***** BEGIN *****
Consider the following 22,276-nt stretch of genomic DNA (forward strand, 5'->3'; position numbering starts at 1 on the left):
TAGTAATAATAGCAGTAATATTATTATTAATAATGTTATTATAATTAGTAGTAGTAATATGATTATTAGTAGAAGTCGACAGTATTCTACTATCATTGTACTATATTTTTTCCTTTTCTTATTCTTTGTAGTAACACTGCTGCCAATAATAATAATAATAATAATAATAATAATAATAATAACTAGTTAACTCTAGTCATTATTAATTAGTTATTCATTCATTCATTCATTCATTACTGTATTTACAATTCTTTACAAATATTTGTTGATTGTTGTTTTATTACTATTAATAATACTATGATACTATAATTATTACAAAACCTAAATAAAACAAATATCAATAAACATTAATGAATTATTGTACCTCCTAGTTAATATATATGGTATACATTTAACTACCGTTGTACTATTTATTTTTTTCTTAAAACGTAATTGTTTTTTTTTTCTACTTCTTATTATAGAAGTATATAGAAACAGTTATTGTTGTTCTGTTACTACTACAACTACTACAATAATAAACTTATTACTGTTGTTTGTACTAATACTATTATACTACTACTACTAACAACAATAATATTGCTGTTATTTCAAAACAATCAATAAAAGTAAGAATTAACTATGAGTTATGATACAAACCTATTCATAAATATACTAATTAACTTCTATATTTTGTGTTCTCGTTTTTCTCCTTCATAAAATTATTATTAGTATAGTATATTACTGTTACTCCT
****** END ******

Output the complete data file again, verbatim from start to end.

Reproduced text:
Consider the following 22,276-nt stretch of genomic DNA (forward strand, 5'->3'; position numbering starts at 1 on the left):
TAGTAATAATAGCAGTAATATTATTATTAATAATGTTATTATAATTAGTAGTAGTAATATGATTATTAGTAGAAGTCGACAGTATTCTACTATCATTGTACTATATTTTTTCCTTTTCTTATTCTTTGTAGTAACACTGCTGCCAATAATAATAATAATAATAATAATAATAATAATAATAACTAGTTAACTCTAGTCATTATTAATTAGTTATTCATTCATTCATTCATTCATTACTGTATTTACAATTCTTTACAAATATTTGTTGATTGTTGTTTTATTACTATTAATAATACTATGATACTATAATTATTACAAAACCTAAATAAAACAAATATCAATAAACATTAATGAATTATTGTACCTCCTAGTTAATATATATGGTATACATTTAACTACCGTTGTACTATTTATTTTTTTCTTAAAACGTAATTGTTTTTTTTTTCTACTTCTTATTATAGAAGTATATAGAAACAGTTATTGTTGTTCTGTTACTACTACAACTACTACAATAATAAACTTATTACTGTTGTTTGTACTAATACTATTATACTACTACTACTAACAACAATAATATTGCTGTTATTTCAAAACAATCAATAAAAGTAAGAATTAACTATGAGTTATGATACAAACCTATTCATAAATATACTAATTAACTTCTATATTTTGTGTTCTCGTTTTTCTCCTTCATAAAATTATTATTAGTATAGTATATTACTGTTACTCCT